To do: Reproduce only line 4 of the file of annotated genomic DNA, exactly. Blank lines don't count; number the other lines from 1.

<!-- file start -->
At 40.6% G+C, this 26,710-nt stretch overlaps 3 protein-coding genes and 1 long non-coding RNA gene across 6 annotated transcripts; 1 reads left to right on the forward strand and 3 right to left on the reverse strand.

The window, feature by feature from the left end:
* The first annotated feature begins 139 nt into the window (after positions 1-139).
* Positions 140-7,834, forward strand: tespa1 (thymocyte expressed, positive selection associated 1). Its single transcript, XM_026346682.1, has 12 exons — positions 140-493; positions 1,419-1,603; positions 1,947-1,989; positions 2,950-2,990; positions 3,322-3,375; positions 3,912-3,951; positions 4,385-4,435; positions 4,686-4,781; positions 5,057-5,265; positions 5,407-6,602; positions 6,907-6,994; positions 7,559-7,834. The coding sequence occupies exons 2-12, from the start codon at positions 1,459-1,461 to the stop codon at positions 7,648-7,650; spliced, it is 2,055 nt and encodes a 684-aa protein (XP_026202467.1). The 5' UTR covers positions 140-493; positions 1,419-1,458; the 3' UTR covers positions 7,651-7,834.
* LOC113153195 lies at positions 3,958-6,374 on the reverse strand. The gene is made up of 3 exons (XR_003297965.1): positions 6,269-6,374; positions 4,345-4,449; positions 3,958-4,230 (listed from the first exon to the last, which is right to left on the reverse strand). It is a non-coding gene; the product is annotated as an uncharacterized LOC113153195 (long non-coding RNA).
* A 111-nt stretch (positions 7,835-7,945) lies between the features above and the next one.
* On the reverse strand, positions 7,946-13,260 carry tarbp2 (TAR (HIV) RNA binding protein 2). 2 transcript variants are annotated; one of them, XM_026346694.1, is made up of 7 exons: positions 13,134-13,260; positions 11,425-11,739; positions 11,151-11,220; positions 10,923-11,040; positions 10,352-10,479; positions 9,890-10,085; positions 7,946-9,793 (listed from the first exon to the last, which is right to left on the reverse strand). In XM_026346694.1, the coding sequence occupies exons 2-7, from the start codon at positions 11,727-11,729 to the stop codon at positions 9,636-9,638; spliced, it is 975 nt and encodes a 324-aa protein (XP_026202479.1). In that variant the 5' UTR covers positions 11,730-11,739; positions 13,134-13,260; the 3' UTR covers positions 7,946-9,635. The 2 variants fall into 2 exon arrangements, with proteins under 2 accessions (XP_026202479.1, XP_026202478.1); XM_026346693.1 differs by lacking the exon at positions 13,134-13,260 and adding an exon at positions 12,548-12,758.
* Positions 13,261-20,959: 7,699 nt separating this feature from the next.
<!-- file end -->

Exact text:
* Positions 140-7,834, forward strand: tespa1 (thymocyte expressed, positive selection associated 1). Its single transcript, XM_026346682.1, has 12 exons — positions 140-493; positions 1,419-1,603; positions 1,947-1,989; positions 2,950-2,990; positions 3,322-3,375; positions 3,912-3,951; positions 4,385-4,435; positions 4,686-4,781; positions 5,057-5,265; positions 5,407-6,602; positions 6,907-6,994; positions 7,559-7,834. The coding sequence occupies exons 2-12, from the start codon at positions 1,459-1,461 to the stop codon at positions 7,648-7,650; spliced, it is 2,055 nt and encodes a 684-aa protein (XP_026202467.1). The 5' UTR covers positions 140-493; positions 1,419-1,458; the 3' UTR covers positions 7,651-7,834.